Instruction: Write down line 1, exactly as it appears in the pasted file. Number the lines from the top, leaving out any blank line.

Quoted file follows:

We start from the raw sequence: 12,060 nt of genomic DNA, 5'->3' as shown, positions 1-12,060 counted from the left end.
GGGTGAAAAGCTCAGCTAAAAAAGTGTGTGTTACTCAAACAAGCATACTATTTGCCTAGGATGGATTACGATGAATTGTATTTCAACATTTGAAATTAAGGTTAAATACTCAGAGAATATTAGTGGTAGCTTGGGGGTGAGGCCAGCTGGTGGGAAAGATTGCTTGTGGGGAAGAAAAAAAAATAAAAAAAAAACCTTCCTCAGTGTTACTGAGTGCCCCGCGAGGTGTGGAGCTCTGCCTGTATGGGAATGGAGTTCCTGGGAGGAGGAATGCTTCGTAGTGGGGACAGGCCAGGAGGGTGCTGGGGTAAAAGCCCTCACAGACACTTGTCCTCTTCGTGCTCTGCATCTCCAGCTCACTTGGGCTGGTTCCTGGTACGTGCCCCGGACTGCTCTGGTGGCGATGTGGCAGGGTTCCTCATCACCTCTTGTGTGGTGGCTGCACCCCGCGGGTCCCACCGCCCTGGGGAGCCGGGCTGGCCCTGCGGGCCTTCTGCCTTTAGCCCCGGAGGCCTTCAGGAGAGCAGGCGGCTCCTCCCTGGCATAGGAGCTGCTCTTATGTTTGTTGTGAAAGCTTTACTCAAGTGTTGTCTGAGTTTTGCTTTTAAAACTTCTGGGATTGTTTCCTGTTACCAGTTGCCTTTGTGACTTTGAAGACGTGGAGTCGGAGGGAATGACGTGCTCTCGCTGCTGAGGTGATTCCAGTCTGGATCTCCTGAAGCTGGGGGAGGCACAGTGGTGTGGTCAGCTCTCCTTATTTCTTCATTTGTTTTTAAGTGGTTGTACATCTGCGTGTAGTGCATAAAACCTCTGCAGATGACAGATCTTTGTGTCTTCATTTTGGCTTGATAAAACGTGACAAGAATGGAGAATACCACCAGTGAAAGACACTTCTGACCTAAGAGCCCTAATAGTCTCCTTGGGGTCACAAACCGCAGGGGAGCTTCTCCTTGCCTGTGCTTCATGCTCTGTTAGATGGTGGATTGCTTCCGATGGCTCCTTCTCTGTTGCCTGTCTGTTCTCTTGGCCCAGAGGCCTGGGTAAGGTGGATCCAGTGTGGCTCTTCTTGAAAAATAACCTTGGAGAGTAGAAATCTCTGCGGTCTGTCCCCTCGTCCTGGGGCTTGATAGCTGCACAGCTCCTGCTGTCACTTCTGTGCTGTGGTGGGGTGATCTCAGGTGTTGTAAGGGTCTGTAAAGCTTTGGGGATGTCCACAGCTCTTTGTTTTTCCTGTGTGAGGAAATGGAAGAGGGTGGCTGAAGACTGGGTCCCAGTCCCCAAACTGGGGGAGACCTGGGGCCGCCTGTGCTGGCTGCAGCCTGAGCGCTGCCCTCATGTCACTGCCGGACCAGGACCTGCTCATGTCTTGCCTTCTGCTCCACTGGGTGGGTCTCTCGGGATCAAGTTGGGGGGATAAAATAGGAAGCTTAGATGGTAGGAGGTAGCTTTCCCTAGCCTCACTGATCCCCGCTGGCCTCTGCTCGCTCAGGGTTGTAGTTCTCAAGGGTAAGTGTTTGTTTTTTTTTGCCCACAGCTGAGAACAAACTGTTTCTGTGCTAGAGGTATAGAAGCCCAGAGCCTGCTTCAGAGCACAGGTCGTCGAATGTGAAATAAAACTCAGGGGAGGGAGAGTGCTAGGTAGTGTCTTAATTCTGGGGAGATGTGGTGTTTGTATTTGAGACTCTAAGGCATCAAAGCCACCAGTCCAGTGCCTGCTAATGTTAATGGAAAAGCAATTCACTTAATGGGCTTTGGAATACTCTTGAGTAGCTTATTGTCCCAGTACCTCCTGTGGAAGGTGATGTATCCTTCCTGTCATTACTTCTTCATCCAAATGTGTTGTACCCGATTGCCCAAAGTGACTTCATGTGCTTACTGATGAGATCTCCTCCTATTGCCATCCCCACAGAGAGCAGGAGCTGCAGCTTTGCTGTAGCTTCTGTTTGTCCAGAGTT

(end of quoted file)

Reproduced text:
We start from the raw sequence: 12,060 nt of genomic DNA, 5'->3' as shown, positions 1-12,060 counted from the left end.